Well-circumscribed simple cysts without nodularity or invasive features will be of a benign or inflamma- tory etiology in most cases. Peripheral cyst enhance- ment suggests primary or secondary infectious or in- flammatory process. If associated nodularity is present, however, this should raise concern for War- thin tumor. Adjacent soft-tissue stranding can be a clue with infectious causes. Branchial cleft cyst may be difficult or impossible to differentiate from an infectious process such as nontuberculous nodal in- fection if a sinus tract or other developmental clue is not present. Either a first or second branchial cleft cyst may manifest in the parotidgland. A first branchial cleft cyst may manifest as an intraparotid cyst, sinus tract, or fistula (18). Three first branchial cysts were found in the current series, although one case was not surgically confirmed.
solitary, solid, irregular, less lobulated nodule with homogenous density, complicated by small cystic degeneration and calcification. In contrast, Secondary LEC could multiple nodules associated with cystic degeneration. Of the 7 cases of patients with primary LEC studied in the present study, 6 had homogenous densities; and small cystic degeneration and calcification occurred in 1 case each, respectively. 3) Pattern of enhancement: All of the nodular lesions were significantly enhanced. Markedly enhancement was observed in the 7 patients with primary LEC, whereas the 1 patient with secondary LEC exhibited obvious ring enhancement, the increment of CT values ranged from 33.8 to 73.4 HU. Homogeneous enhancement was acquired in 4 patients, while heterogeneous enhancement in 3 patients. 4) Margins of nodule: Most lesions had poorly- defined margins, while only a minority of lesions had well-recognized margins. In the present study, 5 lesions of LEC nodules had blurred margins whereas 2 lesions had clear margins. 5) Peripheral infiltration. Involvements of sub- mandibular vein took place in 2 cases; on the other hand, enlarged peri-glandular lymph nodes and homogenous enhancement were visualized in 2 cases. 6) Well prognosis. On 3 years of follow-ups, no metastasis and recurrence occurred in 6 patients, while 1 patient had liver and retroperitoneal lymph node metastases occurred.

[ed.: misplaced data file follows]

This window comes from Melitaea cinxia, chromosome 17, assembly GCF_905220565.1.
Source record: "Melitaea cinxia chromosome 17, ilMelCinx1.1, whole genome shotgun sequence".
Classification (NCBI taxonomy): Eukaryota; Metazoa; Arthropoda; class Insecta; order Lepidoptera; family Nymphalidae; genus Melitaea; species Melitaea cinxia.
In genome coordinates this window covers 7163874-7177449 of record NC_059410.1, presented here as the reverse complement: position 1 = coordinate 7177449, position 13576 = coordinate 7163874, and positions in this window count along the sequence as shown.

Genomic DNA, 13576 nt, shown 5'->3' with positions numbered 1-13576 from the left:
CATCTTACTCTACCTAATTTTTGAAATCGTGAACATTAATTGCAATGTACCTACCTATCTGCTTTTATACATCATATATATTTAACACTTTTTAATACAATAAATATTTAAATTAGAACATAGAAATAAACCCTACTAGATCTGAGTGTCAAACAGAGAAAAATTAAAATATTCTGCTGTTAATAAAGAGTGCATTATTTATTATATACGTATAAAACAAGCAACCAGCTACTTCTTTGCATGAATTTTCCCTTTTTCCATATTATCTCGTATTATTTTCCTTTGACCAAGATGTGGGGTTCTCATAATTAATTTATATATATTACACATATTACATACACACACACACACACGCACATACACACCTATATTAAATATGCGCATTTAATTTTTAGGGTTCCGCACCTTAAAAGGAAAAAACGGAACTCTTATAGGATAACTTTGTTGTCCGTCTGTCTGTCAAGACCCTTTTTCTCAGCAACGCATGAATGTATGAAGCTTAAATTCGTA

Desmoid tumor is a proliferation of a mesenchymal, fibroblastic or myofibroblastic tissue. It is a non-capsulated tumor. Despite its benign nature, desmoids tumor have an aggressive behavior.Its localization in the parotidgland has rarely been reported in the literature. The particularity of this location in the head and neck is the proximity of Vascularnervous structures, the facial nerve in the parotid location and the consequence, if affected, on the facial motility especially that this tumor often occurs in young people. The clinical presentation is often about a slow- growing mass characterized by being: painless, ill-defined, firm, non-inflammatory, deeply located, and fixed to the underlying structures. Treatments strategies, always made by a multidisciplinary committee, are based on the natural biological behavior of this deep fibromatosis which is unpredictable and variable. Surgery could be undergone every time it is radical. Radiotherapy could also be played. However, the most relevant point is that actually, most authors highlighted the conservative approach by the “wait and see” policy for primary as well as for recurrence of the disease after surgical resection or radiotherapy.
A 71-year-old woman was diagnosed with follic- ular thyroid carcinoma (FTC) in the left thyroid lobe without regional lymph node metastasis 25 years ago. She was treated with left lobar subtotal thyroidectomy and ipsilateral central compartment node dissection, and received postoperative thyroid hormone suppressive therapy. Twenty-five years after the initial treat- ment, the patient presented with a slow-grow- ing, painless left parotid mass. On physical examination, a firm, immobile, 2.0×2.0 cm swelling in front of the left ear was detected, along with multiple enlarged lymph nodes at the neck, that were firm, immobile, with unclear borders, and about 0.5~2.0 cm in size. The postoperative scar could be seen in the neck, and no facial palsy was detected. The CT showed a 2.5×1.3 cm heterogeneous density in the left parotid region, metastatic malignant tumors in both lungs, and the margin of the left residual thyroid was not clear. FNAB guided by ultrasonography of the left parotid mass re- vealed that it was a salivary gland tumor in ori- gin that typically tends to be malignant. A left superficial parotidectomy, a left residual thy- roidectomy, a right thyroidectomy and a left modified radical neck dissection were perfor- med. Histologically, the left parotid lesion showed metastatic follicular carcinoma of the thyroid, and local recurrences in the left residu- al thyroid and neck lymph nodes were present. Subsequently, the patient was treated with radioactive iodine, but a pulmonary evolution appeared, and she was still alive 8 years after the left superficial parotidectomy.